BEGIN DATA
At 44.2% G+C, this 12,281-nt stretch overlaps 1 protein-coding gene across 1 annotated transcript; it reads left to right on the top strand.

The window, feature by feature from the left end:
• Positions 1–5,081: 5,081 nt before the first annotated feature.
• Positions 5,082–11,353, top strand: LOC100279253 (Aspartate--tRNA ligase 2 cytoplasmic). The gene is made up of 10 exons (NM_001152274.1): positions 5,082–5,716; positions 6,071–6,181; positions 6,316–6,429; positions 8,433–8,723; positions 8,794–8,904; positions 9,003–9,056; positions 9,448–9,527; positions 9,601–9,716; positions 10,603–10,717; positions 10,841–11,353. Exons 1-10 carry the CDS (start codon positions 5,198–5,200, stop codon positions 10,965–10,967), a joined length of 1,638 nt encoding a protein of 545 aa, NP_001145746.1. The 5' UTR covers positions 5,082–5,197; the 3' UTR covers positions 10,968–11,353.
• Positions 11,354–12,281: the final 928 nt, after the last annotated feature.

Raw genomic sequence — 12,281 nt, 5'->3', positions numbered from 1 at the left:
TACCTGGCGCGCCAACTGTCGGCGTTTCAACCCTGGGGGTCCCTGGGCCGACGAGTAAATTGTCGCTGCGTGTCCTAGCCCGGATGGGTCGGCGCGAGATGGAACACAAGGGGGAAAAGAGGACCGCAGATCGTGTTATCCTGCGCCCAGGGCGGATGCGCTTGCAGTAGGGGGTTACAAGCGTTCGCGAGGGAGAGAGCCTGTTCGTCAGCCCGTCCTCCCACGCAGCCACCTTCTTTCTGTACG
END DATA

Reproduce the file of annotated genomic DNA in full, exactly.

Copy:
At 44.2% G+C, this 12,281-nt stretch overlaps 1 protein-coding gene across 1 annotated transcript; it reads left to right on the top strand.

The window, feature by feature from the left end:
• Positions 1–5,081: 5,081 nt before the first annotated feature.
• Positions 5,082–11,353, top strand: LOC100279253 (Aspartate--tRNA ligase 2 cytoplasmic). The gene is made up of 10 exons (NM_001152274.1): positions 5,082–5,716; positions 6,071–6,181; positions 6,316–6,429; positions 8,433–8,723; positions 8,794–8,904; positions 9,003–9,056; positions 9,448–9,527; positions 9,601–9,716; positions 10,603–10,717; positions 10,841–11,353. Exons 1-10 carry the CDS (start codon positions 5,198–5,200, stop codon positions 10,965–10,967), a joined length of 1,638 nt encoding a protein of 545 aa, NP_001145746.1. The 5' UTR covers positions 5,082–5,197; the 3' UTR covers positions 10,968–11,353.
• Positions 11,354–12,281: the final 928 nt, after the last annotated feature.

Raw genomic sequence — 12,281 nt, 5'->3', positions numbered from 1 at the left:
TACCTGGCGCGCCAACTGTCGGCGTTTCAACCCTGGGGGTCCCTGGGCCGACGAGTAAATTGTCGCTGCGTGTCCTAGCCCGGATGGGTCGGCGCGAGATGGAACACAAGGGGGAAAAGAGGACCGCAGATCGTGTTATCCTGCGCCCAGGGCGGATGCGCTTGCAGTAGGGGGTTACAAGCGTTCGCGAGGGAGAGAGCCTGTTCGTCAGCCCGTCCTCCCACGCAGCCACCTTCTTTCTGTACG